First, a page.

Project Description

In order to sustain the ever-increasing demand of storing, transferring and mainly processing data, HPC servers need to improve their capabilities. Scaling in number of cores alone is not a feasible solution any more due to the increasing utility costs and power consumption limitations. While current HPC systems can offer petaflop performance, their architecture limits their capabilities in terms of scalability and energy consumption. Extrapolating from the top HPC systems, such as China's Tianhe-2 Supercomputer, we would require an enormous 1GW power to sustain exaflop performance while a similar yet smaller number is triggered even if we take the best system of the Green 500 list as an initial reference.

Apart from improving transistor and integration technology, what is needed is to refine the HPC application development and the HPC architecture design. Towards this end, ECOSCALE will analyse the characteristics and trends of current and future applications in order to provide a hybrid MPI+OpenCL programming environment, a hierarchical architecture, runtime system and middleware, and a shared distributed reconfigurable hardware based acceleration.

Technical Description

Driven by the characteristics and trends of future HPC applications, ECOSCALE will co-design a) novel HPC applications and b) the novel hierarchical UNIMEM+UNILOGIC architecture in order to reach exascale performance while achieving exascale class energy-efficiency. The novel UNILOGIC (Unified Logic) architecture, introduced within ECOSCALE for the first time, is an extension of the UNIMEM architecture, proposed within the EUROSERVER project. UNIMEM provides shared partitioned global address space while UNILOGIC provides shared partitioned reconfigurable resources. The UNIMEM architecture gives the user the option to move tasks and processes close to data instead of moving data around and thus it reduces significantly the data traffic and related energy consumption and delays. The proposed UNILOGIC+UNIMEM architecture partitions the design into several Worker nodes that communicate through a fat-tree communication infrastructure, similar to the one shown in the figure below.

ecoscale partition

These Worker nodes correspond to the partitions of the HPC application. Each Worker node is an entire sub-system including processing units, memory, and storage. Within a PGAS domain (consisting of several Workers), the proposed architecture offers a shared partitioned global address space and shared partitioned reconfigurable resources that can be accessed via regular load and store instructions without using any global cache coherent mechanism.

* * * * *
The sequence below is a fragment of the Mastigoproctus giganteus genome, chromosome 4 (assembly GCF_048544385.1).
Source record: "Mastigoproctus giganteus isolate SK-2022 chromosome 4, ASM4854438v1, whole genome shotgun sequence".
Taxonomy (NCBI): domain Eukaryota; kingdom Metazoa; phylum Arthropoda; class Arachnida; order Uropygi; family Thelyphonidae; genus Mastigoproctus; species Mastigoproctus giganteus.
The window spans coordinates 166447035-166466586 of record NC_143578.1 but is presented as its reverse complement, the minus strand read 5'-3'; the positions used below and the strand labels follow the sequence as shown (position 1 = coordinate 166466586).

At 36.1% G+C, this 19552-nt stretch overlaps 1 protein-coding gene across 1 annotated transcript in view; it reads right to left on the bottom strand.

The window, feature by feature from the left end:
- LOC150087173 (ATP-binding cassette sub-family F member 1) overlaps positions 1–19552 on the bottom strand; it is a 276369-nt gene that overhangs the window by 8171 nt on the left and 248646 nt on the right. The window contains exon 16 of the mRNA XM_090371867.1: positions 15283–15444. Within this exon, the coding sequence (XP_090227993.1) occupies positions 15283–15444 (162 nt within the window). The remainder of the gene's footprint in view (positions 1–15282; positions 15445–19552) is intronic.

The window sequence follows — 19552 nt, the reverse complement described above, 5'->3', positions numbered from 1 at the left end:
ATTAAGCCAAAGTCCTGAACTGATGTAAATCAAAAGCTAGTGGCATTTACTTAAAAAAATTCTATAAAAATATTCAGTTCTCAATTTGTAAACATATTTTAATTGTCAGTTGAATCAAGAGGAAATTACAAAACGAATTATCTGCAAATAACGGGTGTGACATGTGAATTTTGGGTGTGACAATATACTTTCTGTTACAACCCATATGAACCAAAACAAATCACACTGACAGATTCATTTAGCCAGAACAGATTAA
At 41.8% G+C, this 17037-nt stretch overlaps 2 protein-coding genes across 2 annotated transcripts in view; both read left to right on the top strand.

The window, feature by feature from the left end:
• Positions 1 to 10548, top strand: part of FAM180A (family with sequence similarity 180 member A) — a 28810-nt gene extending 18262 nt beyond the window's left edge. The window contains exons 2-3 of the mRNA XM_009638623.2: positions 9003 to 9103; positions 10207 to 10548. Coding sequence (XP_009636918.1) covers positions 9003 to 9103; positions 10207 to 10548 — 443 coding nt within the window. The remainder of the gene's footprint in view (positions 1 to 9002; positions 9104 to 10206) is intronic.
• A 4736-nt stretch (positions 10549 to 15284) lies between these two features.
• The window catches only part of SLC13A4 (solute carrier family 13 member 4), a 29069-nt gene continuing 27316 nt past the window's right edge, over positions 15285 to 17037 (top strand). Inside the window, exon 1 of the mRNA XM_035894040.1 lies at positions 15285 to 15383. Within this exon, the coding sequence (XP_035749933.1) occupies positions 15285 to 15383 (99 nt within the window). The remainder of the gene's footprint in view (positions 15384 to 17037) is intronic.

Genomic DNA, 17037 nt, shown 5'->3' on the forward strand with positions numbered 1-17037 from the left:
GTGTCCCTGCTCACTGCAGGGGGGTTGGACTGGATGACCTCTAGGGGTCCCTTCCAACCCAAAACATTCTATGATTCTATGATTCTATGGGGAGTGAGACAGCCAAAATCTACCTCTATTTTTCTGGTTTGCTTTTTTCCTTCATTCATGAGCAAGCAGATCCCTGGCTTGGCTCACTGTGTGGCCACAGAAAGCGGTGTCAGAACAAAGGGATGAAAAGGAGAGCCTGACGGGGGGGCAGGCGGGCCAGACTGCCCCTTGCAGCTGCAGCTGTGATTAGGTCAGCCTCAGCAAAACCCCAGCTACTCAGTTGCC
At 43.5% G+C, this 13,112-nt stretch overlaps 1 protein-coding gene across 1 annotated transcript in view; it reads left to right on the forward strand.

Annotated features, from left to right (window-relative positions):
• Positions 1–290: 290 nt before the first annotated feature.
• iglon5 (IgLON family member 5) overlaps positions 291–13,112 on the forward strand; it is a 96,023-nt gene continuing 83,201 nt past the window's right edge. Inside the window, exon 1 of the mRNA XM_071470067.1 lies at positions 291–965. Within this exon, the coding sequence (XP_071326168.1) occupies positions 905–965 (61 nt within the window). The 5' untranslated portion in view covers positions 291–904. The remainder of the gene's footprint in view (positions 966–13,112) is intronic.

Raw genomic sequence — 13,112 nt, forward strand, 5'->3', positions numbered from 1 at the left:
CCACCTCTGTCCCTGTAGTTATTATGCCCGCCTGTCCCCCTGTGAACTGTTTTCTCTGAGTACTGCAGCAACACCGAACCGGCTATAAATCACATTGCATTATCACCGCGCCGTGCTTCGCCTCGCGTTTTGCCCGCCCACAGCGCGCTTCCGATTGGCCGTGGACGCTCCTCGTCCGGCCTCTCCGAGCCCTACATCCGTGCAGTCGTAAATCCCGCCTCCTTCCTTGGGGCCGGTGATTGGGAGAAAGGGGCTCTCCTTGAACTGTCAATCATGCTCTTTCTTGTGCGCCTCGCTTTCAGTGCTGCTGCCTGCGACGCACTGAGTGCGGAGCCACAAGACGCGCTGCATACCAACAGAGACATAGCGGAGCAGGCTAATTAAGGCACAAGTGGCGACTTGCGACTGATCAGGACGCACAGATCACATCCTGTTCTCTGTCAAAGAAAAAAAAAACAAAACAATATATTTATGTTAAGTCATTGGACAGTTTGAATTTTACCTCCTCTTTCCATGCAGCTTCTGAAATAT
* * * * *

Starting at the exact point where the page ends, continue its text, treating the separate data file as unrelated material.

In order to further tackle the scalability problems in an exascale machine, ECOSCALE targets to decrease the number of required interconnected compute nodes (a compute node is called Worker node in ECOSCALE), which is becoming a critical factor. This number is related both to the computing power and to the energy efficiency level provided by each node. The more computing power provided by a compute node, the fewer compute nodes are required in the HPC system. On the other hand, the higher the energy efficiency is, the more nodes can be used without breaking the total budget. The approach taken by several architectures, such as the EUROSERVER architecture, is to integrate several low-power CPUs in a single compute node. However, technology advancements (3D-stacking, tri-gates, etc.) are not enough by themselves to provide an exascale solution. Novel architectural approaches are also required. Using energy-efficient reconfigurable accelerators that can provide significant energy optimizations for data flow applications can further improve the energy efficiency of a compute node.

While reconfigurable devices (such as FPGAs) have been proven to be significantly more energy efficient than other traditional multi-core architectures (both CPUs and GPUs), enabling up to 25X better performance/watt, their use is still limited, since the path to porting an application onto reconfigurable hardware is often prohibitively cumbersome. Things are even harder in the HPC domain where thousands or millions of reconfigurable accelerators have to be managed.

Therefore, ECOSCALE aims to facilitate this path by providing a novel methodology and architecture to automatically execute HPC applications onto an HPC platform that supports thousands or millions of reconfigurable hardware blocks, while taking into account the projected trends and characteristics of HPC applications. Within this context, the project aims at linking and extending various disconnected existing FPGA-based acceleration approaches and adapting them to work in an HPC environment providing a novel framework from the ground up. In order to efficiently do so, we follow a holistic approach providing solutions for all the aspects of an HPC environment, ranging from architecture and runtime optimizations to high level synthesis (HLS) and hardware virtualization.

ecoscale framework

The proposed HW design consists of a stack of three HW interdependent abstraction layers, as shown in the figure above. At the bottom, the proposed hardware architecture provides the basic hardware components and functionality in order to efficiently use the HW resources (CPU, memory, Reconfigurable Hardware, etc.) in an HPC system. In the next layer, a middleware provides the primitives to reconfigure hardware blocks at runtime. An HLS tool provides the synthesized application tasks to the middleware. In the third layer a runtime system schedules tasks inside a PGAS partition, provides the MPI primitives for communication between PGAS partitions and decides at run-time which functions of the accelerated application should be implemented and executed in hardware.

Seventh Framework Programme